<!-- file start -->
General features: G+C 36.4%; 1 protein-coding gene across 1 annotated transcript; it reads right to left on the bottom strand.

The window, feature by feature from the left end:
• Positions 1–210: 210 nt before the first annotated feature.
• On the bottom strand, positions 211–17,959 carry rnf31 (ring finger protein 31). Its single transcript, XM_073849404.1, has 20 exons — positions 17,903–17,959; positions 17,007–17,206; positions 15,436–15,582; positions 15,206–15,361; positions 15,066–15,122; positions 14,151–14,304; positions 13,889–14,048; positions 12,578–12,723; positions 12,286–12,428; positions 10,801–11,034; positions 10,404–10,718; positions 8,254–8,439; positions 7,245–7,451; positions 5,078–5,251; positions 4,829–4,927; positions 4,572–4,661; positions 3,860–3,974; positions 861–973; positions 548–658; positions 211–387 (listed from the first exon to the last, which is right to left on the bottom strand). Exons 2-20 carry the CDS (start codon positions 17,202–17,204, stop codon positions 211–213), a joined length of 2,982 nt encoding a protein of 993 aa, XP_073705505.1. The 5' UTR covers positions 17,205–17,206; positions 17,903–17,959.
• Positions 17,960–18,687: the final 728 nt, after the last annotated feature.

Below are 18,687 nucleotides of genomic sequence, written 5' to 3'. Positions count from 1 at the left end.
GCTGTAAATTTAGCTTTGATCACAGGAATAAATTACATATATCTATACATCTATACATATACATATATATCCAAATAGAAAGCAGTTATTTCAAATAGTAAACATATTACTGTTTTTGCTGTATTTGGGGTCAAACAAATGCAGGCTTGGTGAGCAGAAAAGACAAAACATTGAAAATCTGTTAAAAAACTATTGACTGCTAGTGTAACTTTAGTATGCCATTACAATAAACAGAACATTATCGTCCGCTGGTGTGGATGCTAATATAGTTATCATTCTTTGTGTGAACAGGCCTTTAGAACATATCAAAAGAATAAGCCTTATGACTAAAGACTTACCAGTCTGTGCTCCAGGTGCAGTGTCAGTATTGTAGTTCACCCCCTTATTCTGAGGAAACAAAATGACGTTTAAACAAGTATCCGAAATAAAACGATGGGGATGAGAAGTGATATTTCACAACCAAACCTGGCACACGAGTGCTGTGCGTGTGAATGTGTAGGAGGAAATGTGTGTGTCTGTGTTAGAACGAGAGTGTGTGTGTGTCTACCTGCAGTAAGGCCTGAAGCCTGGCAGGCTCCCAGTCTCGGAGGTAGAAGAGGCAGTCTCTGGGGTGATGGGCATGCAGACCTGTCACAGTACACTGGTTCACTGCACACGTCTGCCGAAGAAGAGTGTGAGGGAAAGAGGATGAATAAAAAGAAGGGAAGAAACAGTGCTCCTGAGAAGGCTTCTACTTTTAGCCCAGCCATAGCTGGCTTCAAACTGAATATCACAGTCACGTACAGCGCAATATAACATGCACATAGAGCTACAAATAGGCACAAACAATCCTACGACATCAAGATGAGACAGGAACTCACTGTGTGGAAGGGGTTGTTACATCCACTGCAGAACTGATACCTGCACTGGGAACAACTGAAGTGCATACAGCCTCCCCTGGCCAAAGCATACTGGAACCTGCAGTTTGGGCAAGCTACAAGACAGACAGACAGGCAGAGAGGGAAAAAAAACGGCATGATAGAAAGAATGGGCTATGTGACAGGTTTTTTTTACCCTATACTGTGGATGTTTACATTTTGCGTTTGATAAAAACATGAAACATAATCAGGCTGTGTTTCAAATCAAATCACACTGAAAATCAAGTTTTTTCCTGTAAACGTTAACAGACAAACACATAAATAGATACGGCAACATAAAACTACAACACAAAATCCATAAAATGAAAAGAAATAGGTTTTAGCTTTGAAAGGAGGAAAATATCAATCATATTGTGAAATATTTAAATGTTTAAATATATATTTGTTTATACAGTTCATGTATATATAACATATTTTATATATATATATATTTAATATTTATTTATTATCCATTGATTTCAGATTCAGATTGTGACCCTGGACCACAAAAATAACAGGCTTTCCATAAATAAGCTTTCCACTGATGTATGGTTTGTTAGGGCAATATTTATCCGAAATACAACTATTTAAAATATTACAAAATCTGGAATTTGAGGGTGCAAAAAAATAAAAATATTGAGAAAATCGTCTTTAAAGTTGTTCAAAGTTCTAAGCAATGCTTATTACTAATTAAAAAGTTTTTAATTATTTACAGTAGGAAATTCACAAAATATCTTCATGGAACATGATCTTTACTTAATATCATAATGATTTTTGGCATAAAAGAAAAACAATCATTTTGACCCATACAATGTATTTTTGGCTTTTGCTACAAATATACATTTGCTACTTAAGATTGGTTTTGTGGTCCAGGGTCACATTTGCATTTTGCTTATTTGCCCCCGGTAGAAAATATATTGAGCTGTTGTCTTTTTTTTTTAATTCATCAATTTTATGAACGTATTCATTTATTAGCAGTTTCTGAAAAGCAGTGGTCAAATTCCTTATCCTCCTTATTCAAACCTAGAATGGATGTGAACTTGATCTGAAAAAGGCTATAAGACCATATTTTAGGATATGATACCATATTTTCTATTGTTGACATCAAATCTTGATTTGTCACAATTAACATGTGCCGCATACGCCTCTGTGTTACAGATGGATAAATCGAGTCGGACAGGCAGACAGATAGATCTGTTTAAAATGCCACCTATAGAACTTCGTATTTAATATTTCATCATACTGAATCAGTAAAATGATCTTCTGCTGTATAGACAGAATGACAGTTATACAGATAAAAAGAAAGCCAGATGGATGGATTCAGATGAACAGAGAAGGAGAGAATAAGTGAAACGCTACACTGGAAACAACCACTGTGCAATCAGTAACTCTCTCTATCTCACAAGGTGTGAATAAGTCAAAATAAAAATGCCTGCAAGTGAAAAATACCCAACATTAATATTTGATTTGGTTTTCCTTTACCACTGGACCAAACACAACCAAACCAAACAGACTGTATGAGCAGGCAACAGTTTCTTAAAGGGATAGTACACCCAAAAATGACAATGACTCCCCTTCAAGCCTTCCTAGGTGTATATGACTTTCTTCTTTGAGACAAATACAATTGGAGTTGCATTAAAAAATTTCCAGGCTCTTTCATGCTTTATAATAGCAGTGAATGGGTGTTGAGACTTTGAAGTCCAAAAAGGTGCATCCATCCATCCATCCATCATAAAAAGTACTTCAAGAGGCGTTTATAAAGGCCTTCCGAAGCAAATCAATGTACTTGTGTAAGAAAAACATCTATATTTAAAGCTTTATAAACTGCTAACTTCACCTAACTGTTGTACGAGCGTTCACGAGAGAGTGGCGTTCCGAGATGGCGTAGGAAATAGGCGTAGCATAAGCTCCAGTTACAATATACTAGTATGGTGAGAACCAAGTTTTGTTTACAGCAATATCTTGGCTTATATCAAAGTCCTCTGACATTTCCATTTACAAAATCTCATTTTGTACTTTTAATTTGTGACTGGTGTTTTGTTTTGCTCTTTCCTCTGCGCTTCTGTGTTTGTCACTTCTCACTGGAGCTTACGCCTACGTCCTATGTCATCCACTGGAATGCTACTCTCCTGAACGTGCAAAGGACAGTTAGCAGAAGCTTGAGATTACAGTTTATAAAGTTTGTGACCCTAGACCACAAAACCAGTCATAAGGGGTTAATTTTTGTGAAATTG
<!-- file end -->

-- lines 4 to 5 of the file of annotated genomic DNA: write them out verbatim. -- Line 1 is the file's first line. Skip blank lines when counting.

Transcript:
• On the bottom strand, positions 211–17,959 carry rnf31 (ring finger protein 31). Its single transcript, XM_073849404.1, has 20 exons — positions 17,903–17,959; positions 17,007–17,206; positions 15,436–15,582; positions 15,206–15,361; positions 15,066–15,122; positions 14,151–14,304; positions 13,889–14,048; positions 12,578–12,723; positions 12,286–12,428; positions 10,801–11,034; positions 10,404–10,718; positions 8,254–8,439; positions 7,245–7,451; positions 5,078–5,251; positions 4,829–4,927; positions 4,572–4,661; positions 3,860–3,974; positions 861–973; positions 548–658; positions 211–387 (listed from the first exon to the last, which is right to left on the bottom strand). Exons 2-20 carry the CDS (start codon positions 17,202–17,204, stop codon positions 211–213), a joined length of 2,982 nt encoding a protein of 993 aa, XP_073705505.1. The 5' UTR covers positions 17,205–17,206; positions 17,903–17,959.
• Positions 17,960–18,687: the final 728 nt, after the last annotated feature.